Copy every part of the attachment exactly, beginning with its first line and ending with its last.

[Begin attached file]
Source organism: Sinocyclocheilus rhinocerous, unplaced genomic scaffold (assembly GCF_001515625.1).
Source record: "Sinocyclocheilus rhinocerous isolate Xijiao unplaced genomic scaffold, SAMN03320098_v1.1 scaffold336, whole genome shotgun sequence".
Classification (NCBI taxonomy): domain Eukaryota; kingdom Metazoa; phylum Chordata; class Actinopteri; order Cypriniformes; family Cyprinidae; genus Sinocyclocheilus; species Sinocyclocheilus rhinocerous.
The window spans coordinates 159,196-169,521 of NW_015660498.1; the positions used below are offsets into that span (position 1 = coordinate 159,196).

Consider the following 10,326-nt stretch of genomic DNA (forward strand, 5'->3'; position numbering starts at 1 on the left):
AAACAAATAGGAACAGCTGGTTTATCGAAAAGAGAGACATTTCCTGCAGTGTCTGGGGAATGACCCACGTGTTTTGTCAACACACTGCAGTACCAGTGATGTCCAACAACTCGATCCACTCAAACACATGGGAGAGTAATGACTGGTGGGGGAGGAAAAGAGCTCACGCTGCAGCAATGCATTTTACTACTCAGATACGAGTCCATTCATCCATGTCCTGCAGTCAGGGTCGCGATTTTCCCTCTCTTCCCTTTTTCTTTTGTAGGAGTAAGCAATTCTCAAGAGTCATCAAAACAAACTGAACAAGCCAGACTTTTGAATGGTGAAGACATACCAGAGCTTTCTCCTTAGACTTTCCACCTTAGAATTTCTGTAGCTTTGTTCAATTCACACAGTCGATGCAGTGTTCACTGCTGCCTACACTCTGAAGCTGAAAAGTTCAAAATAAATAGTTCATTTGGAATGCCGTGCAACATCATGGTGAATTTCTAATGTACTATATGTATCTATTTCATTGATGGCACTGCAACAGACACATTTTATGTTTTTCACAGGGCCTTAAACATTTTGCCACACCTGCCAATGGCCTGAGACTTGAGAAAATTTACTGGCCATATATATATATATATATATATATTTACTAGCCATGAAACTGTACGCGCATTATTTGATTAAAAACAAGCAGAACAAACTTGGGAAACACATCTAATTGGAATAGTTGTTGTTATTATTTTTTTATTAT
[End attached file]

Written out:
Source organism: Sinocyclocheilus rhinocerous, unplaced genomic scaffold (assembly GCF_001515625.1).
Source record: "Sinocyclocheilus rhinocerous isolate Xijiao unplaced genomic scaffold, SAMN03320098_v1.1 scaffold336, whole genome shotgun sequence".
Classification (NCBI taxonomy): domain Eukaryota; kingdom Metazoa; phylum Chordata; class Actinopteri; order Cypriniformes; family Cyprinidae; genus Sinocyclocheilus; species Sinocyclocheilus rhinocerous.
The window spans coordinates 159,196-169,521 of NW_015660498.1; the positions used below are offsets into that span (position 1 = coordinate 159,196).

Consider the following 10,326-nt stretch of genomic DNA (forward strand, 5'->3'; position numbering starts at 1 on the left):
AAACAAATAGGAACAGCTGGTTTATCGAAAAGAGAGACATTTCCTGCAGTGTCTGGGGAATGACCCACGTGTTTTGTCAACACACTGCAGTACCAGTGATGTCCAACAACTCGATCCACTCAAACACATGGGAGAGTAATGACTGGTGGGGGAGGAAAAGAGCTCACGCTGCAGCAATGCATTTTACTACTCAGATACGAGTCCATTCATCCATGTCCTGCAGTCAGGGTCGCGATTTTCCCTCTCTTCCCTTTTTCTTTTGTAGGAGTAAGCAATTCTCAAGAGTCATCAAAACAAACTGAACAAGCCAGACTTTTGAATGGTGAAGACATACCAGAGCTTTCTCCTTAGACTTTCCACCTTAGAATTTCTGTAGCTTTGTTCAATTCACACAGTCGATGCAGTGTTCACTGCTGCCTACACTCTGAAGCTGAAAAGTTCAAAATAAATAGTTCATTTGGAATGCCGTGCAACATCATGGTGAATTTCTAATGTACTATATGTATCTATTTCATTGATGGCACTGCAACAGACACATTTTATGTTTTTCACAGGGCCTTAAACATTTTGCCACACCTGCCAATGGCCTGAGACTTGAGAAAATTTACTGGCCATATATATATATATATATATATATTTACTAGCCATGAAACTGTACGCGCATTATTTGATTAAAAACAAGCAGAACAAACTTGGGAAACACATCTAATTGGAATAGTTGTTGTTATTATTTTTTTATTAT